Ship, Shipmates, Self
Posted by Tall Ships America on July 11, 2010
I’m listening to my new shipmates, Rebecca and Angela, singing and playing ukulele together. They’re sitting on the foredeck of the Denis Sullivan, at our dock in Cleveland. We’ve just come off of a three-day sail from Toronto, and a parade of sail into Cleveland Harbor. The water is just barely rippling, the sun is setting, and my friends’ lovely, lilting voices complete the calm scene. It’s been a hot, windless passage through the Welland Locks and across Lake Erie.
As sweltering as it was outside, I heard hardly a complaint from the sailors. In fact, complainers are somewhat disdained aboard tall ships. In an environment as contained and cramped as a boat, there isn’t room for complaints! Sailors can be incredibly resilient in the face of uncomfortable or difficult situations, and even make light of them. During a gale, with gusts up to 40 knots, I once heard a mate remark that it was “a bit wet out.” While the locks were slightly less exciting than a gale, they were long and tiresome, and the crew of the Sullivan endured it without a murmur.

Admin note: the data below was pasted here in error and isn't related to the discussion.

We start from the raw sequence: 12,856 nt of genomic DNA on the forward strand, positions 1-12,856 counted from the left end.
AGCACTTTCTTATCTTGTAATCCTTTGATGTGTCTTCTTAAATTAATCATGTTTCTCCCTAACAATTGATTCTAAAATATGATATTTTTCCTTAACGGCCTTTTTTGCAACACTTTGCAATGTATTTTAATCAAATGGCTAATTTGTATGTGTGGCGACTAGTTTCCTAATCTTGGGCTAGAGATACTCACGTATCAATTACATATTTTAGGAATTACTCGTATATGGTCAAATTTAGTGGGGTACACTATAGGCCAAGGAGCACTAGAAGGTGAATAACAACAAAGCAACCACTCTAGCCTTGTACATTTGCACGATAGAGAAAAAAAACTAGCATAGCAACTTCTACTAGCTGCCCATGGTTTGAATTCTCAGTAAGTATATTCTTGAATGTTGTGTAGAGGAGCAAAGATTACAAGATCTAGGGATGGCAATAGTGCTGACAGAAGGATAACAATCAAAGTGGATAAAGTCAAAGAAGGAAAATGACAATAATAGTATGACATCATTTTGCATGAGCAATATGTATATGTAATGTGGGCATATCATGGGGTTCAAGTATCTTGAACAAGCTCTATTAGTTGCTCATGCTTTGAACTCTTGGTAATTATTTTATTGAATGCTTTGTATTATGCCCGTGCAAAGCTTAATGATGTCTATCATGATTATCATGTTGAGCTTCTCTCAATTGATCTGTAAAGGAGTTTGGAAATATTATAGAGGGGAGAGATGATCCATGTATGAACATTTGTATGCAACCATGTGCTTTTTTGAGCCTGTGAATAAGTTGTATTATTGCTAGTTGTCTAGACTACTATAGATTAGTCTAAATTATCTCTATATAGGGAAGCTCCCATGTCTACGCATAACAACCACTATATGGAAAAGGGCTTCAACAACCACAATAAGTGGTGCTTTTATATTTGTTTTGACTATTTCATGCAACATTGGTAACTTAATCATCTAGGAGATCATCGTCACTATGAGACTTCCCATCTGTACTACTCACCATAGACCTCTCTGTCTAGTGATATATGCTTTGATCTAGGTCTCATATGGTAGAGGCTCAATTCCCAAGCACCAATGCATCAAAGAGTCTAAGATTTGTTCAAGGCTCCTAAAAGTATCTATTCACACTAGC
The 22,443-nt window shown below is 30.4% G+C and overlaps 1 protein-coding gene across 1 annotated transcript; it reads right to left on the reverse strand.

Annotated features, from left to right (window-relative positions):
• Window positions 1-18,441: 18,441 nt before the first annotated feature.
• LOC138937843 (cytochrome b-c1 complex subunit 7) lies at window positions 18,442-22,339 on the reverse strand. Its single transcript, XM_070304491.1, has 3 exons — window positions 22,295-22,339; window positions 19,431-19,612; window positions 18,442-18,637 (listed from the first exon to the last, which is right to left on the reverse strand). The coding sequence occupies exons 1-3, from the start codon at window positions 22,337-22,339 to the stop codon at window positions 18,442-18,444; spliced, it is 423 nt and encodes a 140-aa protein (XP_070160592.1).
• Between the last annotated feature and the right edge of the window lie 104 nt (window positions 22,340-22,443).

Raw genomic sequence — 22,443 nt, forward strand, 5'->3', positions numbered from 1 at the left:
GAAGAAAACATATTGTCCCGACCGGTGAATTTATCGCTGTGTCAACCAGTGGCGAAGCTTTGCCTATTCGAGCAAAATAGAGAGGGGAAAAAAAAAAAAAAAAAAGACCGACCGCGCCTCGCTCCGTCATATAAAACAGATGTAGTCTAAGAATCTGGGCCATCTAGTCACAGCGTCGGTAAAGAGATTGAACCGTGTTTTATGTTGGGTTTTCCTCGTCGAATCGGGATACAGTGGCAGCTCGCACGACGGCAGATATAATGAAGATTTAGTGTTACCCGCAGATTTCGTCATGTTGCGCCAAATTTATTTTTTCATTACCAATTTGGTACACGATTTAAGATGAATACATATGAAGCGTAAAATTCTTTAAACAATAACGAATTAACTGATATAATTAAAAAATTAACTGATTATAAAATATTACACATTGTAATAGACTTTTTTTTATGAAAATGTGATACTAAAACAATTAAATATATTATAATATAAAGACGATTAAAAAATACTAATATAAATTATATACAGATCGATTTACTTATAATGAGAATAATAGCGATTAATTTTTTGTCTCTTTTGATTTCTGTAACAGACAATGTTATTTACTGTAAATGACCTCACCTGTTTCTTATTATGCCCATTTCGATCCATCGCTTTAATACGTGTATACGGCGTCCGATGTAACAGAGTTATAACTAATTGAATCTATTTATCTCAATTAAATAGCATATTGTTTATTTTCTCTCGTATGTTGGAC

Seamanship is not just about line handling, tying knots and setting sail. The ability to endure hardship with grace is a quality that makes a good seaman, because complaining can affect morale aboard a ship. What makes a sailor a “good shipmate” is his ability to not make the lives of his companions more difficult. He pulls his weight and observes certain traditions that have developed from centuries of maritime living. They’re mostly common courtesy: don’t cause drama, always ask before you board a vessel, etc. But others are less obvious. For example, it is considered impolite to ask the cook what she’s making for dinner. If everyone asked, she would have to answer the same question about twenty times (depending on the size of the crew). You never brush your hair below, but on deck, to leeward, in order to keep the boat cleaner. You also never brush your teeth in the sink, because there are a limited number of heads on board and someone might be waiting. The list goes on.
For a beginner, these rules can be overwhelming partly because they are mostly unspoken. Though most of them are easy to follow, the combination of all of them becomes a way of life. And I think most sailors enjoy being surprised at meal times!